Africa

International outcry against Uganda police raid

Participant in Uganda's Mr. and Miss Pride pageant, before the police raid. (Photo courtesy of Jide Macauley)

Participant in Uganda’s Mr. and Miss Pride pageant, before the police raid. (Photo courtesy of Jide Macauley)

Harsh criticism from local and international organizations greeted the news of the Ugandan police raid that disrupted the Mr. and Miss Pride pageant in Kampala on night of Aug. 3-4.

Around 20 to 25 people were reportedly arrested on the scene and later released. They included Frank Mugisha and Pepe Julian Onziema, leaders of Sexual Minorities Uganda (SMUG), and Clare Byarugaba, currently a staff member of the human rights group Chapter 4 Uganda and former co-coordinator of the coalition opposing Uganda’s now-overturned Anti-Homosexuality Act.

Among the people and organizations rebuking the police for their violations of the participants’ right to peaceful assembly were Sexual Minorities Uganda (SMUG), Chapter Four Uganda, Health GAP, Defend Defenders (the East and Horn of Africa Human Rights Defenders Project), U.S. Ambassador to Uganda Deborah R. Malac, the Human Rights Campaign, the Gay and Lesbian Coalition of Kenya (GALCK), and MSMGF (the Global Forum on MSM and HIV).

Sexual Minorities Uganda (SMUG) stated:

SMUG Condemns Police Brutality on LGBTI Persons In Uganda

Logo of Sexual Minorities Uganda (SMUG)

Logo of Sexual Minorities Uganda (SMUG)

On August 4, on the third night of a week of Ugandan LGBTI Pride celebrations, a vibrant pageant underway at Kampala’s Club Venom to crown Mr/Ms/Mx Uganda was brutally and unlawfully raided by the Uganda police, starting at approximately 10:45 PM.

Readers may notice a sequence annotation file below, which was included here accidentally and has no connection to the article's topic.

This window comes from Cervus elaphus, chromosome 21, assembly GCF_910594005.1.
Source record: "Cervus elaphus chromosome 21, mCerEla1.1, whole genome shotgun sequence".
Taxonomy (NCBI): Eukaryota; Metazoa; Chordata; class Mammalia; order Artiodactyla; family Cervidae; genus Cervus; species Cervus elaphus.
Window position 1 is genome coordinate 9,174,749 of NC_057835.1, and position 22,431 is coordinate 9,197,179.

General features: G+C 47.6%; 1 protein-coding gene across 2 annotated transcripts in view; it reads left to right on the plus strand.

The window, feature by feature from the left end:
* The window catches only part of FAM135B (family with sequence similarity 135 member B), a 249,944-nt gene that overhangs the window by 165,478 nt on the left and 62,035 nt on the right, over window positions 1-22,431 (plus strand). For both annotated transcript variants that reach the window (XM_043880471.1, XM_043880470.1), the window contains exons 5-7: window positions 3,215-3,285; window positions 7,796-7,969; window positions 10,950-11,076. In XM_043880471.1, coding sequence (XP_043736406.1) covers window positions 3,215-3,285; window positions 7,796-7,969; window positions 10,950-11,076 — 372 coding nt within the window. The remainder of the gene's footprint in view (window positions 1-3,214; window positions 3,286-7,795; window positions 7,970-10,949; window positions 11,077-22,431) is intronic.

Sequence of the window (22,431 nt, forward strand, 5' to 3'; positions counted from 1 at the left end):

Police claimed that they had been told a “gay wedding” was taking place and that the celebration was “unlawful” because police had not been informed (police in fact had granted prior permission for the celebration and were fully aware).

The police locked the gates of Club Venom, arrested more than 16 people—the majority of whom are Ugandan LGBT rights activists—and detained hundreds more under gun point for over 90 minutes, beating people, humiliating people, taking pictures of LGBTI Ugandans and threatening to publish them, and confiscating cameras. Eyewitnesses reported several people—in particular transwomen and transmen—were sexually assaulted by police. One person jumped from a 4-story window to try to avoid police abuse. This person is now in critical condition at private hospital. Dr Frank Mugisha and Mr Pepe Julian Onziema checked on the victim after being released from police cells.

Club Venom sign

Club Venom sign

By approximately 1:20 AM all arrestees had been released from the Kabalagala Police Station—none had been charged with any offense. This shocking example of Ugandan police brutality did not happen in isolation. It comes at a time of escalating violence targeting media, civil society and the political opposition, see: “Dispatches: Uganda’s Brazen Police Beatings” (Human Rights Watch, July 18, 2016);

“Excessive force by Ugandan police targeting a peaceful and lawful assembly is outrageous,” said Frank Mugisha, Executive Director of Sexual Minorities Uganda (SMUG), who was among those arrested last night. “The LGBTI community stands with all Ugandan civil society movements against police brutality.”

“Government must condemn violent illegal actions by police targeting the LGBTI community and all Ugandans,” said Asia Russell of Health GAP. “The US and all governments must challenge President Museveni to intervene immediately and hold his police force accountable.”